Monthly Archives: January 2018
The tone of a photographic image is determined by the proportions in which black, white, and gray tones are correlated.
Degrees of tonality in photography
The human eye recognizes up to three hundred steps between white and black. In a black-and-white image, there can be up to thirty tones (long tonal scale) or up to ten tonal shades (short scale).
Moderation in the number of tones sometimes provides a photo with greater expressiveness. By eliminating the middle tones, you will get rid of non-essential elements, and photos taken in a certain key will turn out to be very effective.
Tonality in a photo and its meaning Continue reading
Exposure is the amount of light needed to create a photo. Nothing complicated.
The exposure is dosed with fixed assets:
ISO sensitivity value
Flash (or other lighting devices)
Basically, in digital photography, it is customary to say that exposure depends only on the shutter speed, aperture, and ISO, but in fact, everyone who says so, omits the flash operation. Continue reading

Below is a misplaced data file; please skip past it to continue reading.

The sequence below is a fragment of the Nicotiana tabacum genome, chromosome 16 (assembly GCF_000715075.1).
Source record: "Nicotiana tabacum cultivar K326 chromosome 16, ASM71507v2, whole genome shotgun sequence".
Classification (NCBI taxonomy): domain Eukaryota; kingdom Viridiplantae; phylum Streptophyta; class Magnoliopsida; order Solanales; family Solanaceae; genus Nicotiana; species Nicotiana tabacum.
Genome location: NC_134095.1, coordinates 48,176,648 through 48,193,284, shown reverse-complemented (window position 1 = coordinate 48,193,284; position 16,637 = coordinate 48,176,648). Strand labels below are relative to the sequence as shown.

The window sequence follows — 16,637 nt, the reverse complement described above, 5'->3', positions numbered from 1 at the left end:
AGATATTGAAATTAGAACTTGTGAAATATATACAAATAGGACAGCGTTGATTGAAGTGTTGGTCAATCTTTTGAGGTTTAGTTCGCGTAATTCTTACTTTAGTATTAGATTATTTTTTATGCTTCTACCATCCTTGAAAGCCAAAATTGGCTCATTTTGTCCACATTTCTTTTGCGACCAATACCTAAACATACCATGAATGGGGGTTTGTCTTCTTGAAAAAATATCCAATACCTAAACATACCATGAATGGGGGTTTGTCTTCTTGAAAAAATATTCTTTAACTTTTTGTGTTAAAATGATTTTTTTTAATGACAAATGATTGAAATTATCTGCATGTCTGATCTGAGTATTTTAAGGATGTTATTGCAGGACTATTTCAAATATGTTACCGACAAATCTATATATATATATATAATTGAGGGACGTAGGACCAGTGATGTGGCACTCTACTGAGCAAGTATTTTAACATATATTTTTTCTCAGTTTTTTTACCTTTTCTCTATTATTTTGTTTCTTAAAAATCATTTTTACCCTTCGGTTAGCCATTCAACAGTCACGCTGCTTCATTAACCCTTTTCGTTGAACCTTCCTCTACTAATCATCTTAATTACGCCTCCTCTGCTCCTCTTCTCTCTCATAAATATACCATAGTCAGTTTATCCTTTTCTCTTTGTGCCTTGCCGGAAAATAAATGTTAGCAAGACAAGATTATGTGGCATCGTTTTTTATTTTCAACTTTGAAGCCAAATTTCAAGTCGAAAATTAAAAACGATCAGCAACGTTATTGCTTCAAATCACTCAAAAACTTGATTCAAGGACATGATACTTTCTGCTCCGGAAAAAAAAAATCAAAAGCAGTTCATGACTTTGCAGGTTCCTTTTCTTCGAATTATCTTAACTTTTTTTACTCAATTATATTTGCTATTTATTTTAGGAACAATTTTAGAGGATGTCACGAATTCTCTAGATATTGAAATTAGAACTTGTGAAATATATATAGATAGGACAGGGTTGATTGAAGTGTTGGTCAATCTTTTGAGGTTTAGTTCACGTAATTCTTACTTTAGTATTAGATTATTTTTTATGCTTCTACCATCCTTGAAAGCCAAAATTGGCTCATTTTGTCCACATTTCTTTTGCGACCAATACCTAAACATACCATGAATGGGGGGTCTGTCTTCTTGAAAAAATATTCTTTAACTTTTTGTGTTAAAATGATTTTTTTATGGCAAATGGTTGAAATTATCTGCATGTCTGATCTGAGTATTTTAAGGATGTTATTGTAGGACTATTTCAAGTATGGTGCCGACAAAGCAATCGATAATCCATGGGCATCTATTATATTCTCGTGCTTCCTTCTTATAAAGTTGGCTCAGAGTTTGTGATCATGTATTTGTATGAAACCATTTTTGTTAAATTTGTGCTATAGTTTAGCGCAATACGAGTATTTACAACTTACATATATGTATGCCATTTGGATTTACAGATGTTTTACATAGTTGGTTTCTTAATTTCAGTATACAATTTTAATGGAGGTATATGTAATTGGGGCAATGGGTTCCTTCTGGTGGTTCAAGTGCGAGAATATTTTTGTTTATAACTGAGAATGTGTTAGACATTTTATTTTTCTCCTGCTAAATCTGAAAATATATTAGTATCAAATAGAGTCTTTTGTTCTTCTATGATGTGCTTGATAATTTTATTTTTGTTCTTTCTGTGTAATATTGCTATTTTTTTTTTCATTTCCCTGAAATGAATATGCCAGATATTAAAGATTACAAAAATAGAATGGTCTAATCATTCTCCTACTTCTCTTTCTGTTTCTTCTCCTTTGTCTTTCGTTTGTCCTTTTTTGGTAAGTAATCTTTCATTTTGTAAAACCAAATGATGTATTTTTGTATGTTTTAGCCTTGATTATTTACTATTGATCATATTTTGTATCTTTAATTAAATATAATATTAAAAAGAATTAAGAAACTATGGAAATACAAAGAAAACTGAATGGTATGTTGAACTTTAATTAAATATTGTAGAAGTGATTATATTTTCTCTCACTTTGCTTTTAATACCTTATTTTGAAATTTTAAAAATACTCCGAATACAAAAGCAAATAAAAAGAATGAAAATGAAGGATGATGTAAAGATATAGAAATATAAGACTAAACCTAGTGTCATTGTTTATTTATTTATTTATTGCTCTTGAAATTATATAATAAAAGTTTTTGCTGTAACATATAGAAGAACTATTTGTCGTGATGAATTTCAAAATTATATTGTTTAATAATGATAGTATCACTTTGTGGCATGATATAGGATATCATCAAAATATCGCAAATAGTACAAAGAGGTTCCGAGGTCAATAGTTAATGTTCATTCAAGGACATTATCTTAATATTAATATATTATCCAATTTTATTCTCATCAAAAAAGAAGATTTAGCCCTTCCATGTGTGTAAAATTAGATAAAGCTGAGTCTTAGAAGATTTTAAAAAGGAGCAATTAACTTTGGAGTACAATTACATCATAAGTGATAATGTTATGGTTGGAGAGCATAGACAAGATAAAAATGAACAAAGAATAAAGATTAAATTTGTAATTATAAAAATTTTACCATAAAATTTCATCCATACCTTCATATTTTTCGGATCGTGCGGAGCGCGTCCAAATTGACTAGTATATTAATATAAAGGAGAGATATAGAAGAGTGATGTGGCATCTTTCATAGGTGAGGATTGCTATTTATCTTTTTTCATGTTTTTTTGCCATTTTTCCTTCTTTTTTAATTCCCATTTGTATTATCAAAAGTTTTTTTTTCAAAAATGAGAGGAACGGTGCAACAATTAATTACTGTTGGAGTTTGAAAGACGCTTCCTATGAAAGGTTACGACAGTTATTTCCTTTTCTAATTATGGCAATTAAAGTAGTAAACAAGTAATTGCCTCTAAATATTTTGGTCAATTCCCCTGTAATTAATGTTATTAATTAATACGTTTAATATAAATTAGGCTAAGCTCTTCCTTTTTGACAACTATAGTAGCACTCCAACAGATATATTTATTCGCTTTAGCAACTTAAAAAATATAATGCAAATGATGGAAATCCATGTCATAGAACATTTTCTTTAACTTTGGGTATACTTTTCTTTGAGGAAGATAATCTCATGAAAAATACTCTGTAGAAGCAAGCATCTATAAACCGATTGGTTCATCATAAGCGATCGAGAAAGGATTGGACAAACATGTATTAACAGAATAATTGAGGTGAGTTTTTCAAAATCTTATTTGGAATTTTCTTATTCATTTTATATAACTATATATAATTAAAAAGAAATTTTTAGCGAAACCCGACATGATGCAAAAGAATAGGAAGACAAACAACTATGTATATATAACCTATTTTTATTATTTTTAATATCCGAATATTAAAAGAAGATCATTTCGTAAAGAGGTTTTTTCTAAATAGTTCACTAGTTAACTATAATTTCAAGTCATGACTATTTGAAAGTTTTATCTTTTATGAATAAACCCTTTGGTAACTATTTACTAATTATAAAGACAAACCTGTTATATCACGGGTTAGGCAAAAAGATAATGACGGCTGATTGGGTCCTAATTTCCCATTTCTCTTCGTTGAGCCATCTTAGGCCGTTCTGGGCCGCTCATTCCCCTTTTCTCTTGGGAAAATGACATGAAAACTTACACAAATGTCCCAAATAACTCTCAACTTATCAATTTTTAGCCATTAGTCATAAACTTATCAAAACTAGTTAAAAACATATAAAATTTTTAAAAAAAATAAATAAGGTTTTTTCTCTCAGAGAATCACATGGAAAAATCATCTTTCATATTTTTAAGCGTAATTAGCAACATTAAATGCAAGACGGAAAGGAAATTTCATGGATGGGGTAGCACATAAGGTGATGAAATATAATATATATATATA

Human vision is binocular, which means that we have an excellent perception of the shape and volume of objects in space, regardless of the light.
But in photography, everything is different: it is two-dimensional, flat, completely dependent on light, which often distorts the shape and volume of individual elements.
The optimal ratio of shadow and light will help add volume to the photo, provide the effect of three-dimensional space, mark the texture, and give the image the appropriate mood and emotions.
Adding volume to a photo Continue reading